One of my mother's pet peeves is improper grammar, most potently using the phrase "I should have went" instead of the correct phrase "I should have gone." A couple of day ago, she read me an opinion piece by someone who shared her frustration, arguing grammar mistakes (even in casual conversation) demonstrate sloppy thinking, laziness, and a disrespect for the English language. I conceded that for instances such as job interviews, this makes sense: good grammar signals intelligence and etiquette. But something about the story didn't sit well with me and I let it go.
Later, I realized bad grammar is also an example of countersignaling. When you can send multiple signals, you are best to eschew weak signals and stick with strong ones, demonstrating that you are not be confused with those who are merely adequate (as average candidates will send the weak signals in case the strong ones aren't as strong as they think). This is why you don't put that part time job from high school on your post-college resume.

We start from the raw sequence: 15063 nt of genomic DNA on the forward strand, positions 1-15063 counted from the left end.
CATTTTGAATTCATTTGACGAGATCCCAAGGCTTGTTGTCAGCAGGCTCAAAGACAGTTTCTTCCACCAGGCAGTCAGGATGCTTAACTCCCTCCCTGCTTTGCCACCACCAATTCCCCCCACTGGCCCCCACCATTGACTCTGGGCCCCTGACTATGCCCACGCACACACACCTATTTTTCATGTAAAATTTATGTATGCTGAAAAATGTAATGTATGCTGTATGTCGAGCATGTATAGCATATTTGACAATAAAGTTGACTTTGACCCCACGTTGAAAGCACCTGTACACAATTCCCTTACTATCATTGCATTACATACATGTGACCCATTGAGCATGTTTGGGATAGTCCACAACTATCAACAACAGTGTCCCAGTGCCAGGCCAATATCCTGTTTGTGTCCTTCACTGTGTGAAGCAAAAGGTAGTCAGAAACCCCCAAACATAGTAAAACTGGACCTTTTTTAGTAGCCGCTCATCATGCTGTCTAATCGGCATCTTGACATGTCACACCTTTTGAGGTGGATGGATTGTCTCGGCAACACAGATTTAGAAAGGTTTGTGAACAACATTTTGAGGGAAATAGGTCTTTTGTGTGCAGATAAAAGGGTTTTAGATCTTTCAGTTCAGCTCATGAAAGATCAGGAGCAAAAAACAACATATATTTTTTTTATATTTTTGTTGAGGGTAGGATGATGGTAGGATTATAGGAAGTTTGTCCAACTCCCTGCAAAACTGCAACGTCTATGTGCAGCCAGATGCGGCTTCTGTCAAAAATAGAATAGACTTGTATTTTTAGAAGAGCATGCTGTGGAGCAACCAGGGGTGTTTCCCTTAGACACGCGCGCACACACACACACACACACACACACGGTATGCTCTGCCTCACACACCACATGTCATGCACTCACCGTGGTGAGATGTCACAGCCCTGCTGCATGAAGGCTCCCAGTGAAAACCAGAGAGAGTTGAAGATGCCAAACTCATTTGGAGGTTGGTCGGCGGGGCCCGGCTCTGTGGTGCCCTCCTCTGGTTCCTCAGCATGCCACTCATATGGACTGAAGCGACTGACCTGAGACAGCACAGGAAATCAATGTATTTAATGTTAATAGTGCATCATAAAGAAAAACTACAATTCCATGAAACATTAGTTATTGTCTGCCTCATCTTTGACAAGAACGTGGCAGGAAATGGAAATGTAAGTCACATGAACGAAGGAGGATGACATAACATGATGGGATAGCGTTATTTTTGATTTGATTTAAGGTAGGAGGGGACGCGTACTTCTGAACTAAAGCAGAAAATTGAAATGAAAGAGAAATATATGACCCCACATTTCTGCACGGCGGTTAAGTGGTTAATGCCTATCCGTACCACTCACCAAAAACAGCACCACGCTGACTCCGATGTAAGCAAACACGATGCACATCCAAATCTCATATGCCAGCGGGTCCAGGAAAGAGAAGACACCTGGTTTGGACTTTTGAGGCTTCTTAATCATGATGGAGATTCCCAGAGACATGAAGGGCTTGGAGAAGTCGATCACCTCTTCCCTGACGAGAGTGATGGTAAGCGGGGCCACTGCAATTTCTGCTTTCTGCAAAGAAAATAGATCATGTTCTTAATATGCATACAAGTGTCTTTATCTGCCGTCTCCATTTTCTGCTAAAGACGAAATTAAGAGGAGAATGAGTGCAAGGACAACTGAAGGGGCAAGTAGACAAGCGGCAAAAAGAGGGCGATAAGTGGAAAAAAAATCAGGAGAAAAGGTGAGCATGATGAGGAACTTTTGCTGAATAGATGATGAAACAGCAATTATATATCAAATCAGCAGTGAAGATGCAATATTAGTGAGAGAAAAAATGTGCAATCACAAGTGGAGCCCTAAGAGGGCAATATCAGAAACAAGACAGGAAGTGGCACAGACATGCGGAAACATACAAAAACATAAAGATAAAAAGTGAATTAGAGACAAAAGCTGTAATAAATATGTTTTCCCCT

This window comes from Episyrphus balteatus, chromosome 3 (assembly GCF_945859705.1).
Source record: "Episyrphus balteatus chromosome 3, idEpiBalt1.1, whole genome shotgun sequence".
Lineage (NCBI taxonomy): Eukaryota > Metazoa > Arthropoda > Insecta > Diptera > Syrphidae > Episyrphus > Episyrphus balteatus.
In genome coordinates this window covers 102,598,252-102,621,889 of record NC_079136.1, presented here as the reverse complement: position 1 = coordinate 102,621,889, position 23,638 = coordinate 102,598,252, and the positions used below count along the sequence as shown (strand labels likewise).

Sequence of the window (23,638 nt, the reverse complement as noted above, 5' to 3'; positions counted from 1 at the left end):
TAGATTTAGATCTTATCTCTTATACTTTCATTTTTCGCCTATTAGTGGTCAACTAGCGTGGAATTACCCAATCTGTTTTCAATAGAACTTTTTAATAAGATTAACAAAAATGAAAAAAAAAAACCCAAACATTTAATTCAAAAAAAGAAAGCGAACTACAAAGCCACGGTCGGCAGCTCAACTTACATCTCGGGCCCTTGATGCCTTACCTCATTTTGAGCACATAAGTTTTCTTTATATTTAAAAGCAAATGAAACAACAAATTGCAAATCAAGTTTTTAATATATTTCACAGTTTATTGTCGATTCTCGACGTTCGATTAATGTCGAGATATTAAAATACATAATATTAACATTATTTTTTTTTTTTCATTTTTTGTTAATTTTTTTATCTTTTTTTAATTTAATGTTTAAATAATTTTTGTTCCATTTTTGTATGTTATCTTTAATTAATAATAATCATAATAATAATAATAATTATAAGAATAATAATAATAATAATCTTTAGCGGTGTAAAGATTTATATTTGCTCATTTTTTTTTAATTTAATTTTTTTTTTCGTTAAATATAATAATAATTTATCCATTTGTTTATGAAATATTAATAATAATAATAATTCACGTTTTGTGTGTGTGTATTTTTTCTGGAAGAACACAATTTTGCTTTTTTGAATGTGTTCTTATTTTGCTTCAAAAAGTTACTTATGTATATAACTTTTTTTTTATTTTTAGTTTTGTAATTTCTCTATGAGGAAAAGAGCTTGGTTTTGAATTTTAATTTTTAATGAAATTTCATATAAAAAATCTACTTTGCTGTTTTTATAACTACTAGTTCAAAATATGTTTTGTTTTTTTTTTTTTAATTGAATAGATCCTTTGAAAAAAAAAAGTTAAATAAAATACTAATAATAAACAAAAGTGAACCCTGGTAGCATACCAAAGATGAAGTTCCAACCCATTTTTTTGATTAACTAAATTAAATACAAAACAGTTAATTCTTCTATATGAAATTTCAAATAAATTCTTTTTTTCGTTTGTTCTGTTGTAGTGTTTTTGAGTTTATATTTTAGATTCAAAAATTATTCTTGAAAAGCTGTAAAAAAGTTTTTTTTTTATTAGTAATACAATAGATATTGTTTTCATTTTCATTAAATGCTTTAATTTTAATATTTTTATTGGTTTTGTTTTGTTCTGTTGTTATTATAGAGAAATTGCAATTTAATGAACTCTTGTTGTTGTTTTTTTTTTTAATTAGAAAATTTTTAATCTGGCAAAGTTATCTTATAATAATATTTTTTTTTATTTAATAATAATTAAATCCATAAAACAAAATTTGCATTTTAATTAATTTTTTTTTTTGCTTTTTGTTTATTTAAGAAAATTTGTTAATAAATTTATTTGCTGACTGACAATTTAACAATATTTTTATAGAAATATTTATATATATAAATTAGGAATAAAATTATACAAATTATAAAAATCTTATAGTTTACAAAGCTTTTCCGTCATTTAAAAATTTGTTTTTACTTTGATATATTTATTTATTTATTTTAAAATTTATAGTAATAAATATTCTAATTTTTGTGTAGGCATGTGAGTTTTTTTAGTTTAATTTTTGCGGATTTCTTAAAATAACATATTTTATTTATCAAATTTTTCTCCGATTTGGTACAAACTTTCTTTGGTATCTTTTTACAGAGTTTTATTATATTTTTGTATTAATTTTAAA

Good grammar is a weak signal (with the exception of, perhaps, English professors). By making (purposely or not) common grammar mistakes, people can show they are so qualified, they don't need obsess over the nuances of the English language. This, of course, does not work with rare mistakes. "I is interested in working with you" will not get you the job.